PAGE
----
Art news from Russia is not good these days. Many theater and dance companies are teetering on the brink of bankruptcy now that the props of communism have collapsed. Writers are finding out it was easier to be daring in conditions of repression than it is to be innovative now that the official curbs are gone. The new situation is also presenting challenges to the country's musicians. Life without state salaries can be a struggle.
All this pales in comparison with the misfortunes that have falleon Russia's priceless treasuries of art. Many of them are being plundered by organized criminals who then smuggle the loot out of the country and sell it to covetous Western dealers. Antique shops in Helsinki, Finland, are full of ancient maps stolen from Russian collections. Half a dozen emporiums operated in Berlin by emigres are brimming with rare religious icons and sacramental artifacts smuggled out by conduits such as Russian soldiers and Third World diplomats.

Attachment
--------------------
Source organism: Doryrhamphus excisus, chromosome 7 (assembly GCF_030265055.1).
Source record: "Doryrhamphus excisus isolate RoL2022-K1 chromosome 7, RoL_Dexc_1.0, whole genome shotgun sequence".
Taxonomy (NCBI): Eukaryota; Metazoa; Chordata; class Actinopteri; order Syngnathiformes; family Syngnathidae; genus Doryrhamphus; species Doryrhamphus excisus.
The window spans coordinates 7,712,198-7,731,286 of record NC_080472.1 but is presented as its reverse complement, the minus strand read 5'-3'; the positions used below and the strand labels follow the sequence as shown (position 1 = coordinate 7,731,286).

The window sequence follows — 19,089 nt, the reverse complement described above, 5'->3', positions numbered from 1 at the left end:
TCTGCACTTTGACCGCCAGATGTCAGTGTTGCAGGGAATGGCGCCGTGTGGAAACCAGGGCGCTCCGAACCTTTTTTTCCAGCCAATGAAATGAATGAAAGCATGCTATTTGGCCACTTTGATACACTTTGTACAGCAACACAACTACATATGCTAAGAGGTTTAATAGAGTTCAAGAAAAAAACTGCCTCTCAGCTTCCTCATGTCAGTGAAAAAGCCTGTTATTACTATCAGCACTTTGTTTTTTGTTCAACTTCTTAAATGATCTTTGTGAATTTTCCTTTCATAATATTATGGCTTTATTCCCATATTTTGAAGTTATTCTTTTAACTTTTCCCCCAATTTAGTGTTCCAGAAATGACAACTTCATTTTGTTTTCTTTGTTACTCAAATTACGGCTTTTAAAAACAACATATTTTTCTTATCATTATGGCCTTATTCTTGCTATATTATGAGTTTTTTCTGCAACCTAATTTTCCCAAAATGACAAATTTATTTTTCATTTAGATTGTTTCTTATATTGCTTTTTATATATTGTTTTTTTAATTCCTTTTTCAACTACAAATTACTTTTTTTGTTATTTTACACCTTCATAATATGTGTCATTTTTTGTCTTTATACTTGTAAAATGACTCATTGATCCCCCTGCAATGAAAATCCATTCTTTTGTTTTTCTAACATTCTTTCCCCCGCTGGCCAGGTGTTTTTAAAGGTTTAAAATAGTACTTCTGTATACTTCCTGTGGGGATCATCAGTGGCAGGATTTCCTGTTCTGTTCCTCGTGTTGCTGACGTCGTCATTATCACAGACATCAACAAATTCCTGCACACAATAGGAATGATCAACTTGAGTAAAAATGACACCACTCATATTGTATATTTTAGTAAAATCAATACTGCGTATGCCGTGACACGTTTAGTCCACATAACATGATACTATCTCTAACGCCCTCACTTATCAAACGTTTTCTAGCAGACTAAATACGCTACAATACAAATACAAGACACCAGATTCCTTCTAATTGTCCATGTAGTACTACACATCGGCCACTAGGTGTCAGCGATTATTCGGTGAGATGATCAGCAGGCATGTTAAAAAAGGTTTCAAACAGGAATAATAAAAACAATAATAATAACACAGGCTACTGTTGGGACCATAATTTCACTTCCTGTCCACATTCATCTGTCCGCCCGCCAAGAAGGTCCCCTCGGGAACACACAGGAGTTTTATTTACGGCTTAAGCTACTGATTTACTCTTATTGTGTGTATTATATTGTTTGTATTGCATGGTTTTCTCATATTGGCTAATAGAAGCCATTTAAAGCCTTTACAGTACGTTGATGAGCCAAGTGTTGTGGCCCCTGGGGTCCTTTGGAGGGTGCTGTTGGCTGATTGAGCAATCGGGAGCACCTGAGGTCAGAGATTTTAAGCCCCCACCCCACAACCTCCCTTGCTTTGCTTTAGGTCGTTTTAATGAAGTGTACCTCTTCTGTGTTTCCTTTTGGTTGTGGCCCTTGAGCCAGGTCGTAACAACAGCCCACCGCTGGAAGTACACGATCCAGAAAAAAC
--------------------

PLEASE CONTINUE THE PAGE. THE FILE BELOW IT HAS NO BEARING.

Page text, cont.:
This is not Russia's problem alone. Reports from Czechoslovakia, Poland and Bulgaria suggest they, too, are being cleaned out of valuables. "Most everything of value has already left the country," Nowa Europa, a Polish newspaper complained recently. In Czechoslovakia, clergy are now appealing to Western Europeans not to buy religious art from Bohemia because so much of it is stolen.